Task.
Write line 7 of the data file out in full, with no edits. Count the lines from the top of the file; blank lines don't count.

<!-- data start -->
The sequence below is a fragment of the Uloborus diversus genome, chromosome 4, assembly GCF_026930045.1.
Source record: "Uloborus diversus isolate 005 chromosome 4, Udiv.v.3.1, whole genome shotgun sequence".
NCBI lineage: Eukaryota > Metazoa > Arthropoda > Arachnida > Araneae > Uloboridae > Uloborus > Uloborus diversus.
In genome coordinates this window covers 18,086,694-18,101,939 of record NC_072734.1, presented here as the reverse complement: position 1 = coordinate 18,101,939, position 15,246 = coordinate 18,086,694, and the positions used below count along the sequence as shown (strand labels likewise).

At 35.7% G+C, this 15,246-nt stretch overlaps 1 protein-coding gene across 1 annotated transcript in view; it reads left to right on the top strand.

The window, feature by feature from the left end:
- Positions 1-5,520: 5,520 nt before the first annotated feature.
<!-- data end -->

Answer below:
- Positions 1-5,520: 5,520 nt before the first annotated feature.